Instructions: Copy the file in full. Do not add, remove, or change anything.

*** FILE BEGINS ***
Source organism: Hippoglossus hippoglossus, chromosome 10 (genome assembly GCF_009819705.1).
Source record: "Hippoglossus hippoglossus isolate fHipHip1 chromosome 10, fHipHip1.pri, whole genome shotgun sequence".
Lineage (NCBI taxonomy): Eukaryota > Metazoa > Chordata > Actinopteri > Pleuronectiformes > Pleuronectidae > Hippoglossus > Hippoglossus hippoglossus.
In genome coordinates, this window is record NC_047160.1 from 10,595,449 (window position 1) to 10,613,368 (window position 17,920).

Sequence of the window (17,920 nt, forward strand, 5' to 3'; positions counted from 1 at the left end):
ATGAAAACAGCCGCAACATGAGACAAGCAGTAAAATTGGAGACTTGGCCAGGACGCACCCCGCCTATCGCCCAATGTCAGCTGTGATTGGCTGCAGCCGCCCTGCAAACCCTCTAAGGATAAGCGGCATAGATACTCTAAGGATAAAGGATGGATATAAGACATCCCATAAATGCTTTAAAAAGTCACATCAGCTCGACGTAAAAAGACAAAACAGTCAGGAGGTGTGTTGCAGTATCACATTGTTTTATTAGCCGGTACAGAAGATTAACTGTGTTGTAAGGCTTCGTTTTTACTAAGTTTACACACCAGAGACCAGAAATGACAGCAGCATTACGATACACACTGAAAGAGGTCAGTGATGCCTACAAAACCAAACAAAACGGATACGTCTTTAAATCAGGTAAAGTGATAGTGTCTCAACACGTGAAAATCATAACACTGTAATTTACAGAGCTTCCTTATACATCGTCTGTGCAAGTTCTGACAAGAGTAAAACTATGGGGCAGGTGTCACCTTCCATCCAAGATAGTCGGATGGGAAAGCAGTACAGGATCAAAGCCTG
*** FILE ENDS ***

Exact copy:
Source organism: Hippoglossus hippoglossus, chromosome 10 (genome assembly GCF_009819705.1).
Source record: "Hippoglossus hippoglossus isolate fHipHip1 chromosome 10, fHipHip1.pri, whole genome shotgun sequence".
Lineage (NCBI taxonomy): Eukaryota > Metazoa > Chordata > Actinopteri > Pleuronectiformes > Pleuronectidae > Hippoglossus > Hippoglossus hippoglossus.
In genome coordinates, this window is record NC_047160.1 from 10,595,449 (window position 1) to 10,613,368 (window position 17,920).

Sequence of the window (17,920 nt, forward strand, 5' to 3'; positions counted from 1 at the left end):
ATGAAAACAGCCGCAACATGAGACAAGCAGTAAAATTGGAGACTTGGCCAGGACGCACCCCGCCTATCGCCCAATGTCAGCTGTGATTGGCTGCAGCCGCCCTGCAAACCCTCTAAGGATAAGCGGCATAGATACTCTAAGGATAAAGGATGGATATAAGACATCCCATAAATGCTTTAAAAAGTCACATCAGCTCGACGTAAAAAGACAAAACAGTCAGGAGGTGTGTTGCAGTATCACATTGTTTTATTAGCCGGTACAGAAGATTAACTGTGTTGTAAGGCTTCGTTTTTACTAAGTTTACACACCAGAGACCAGAAATGACAGCAGCATTACGATACACACTGAAAGAGGTCAGTGATGCCTACAAAACCAAACAAAACGGATACGTCTTTAAATCAGGTAAAGTGATAGTGTCTCAACACGTGAAAATCATAACACTGTAATTTACAGAGCTTCCTTATACATCGTCTGTGCAAGTTCTGACAAGAGTAAAACTATGGGGCAGGTGTCACCTTCCATCCAAGATAGTCGGATGGGAAAGCAGTACAGGATCAAAGCCTG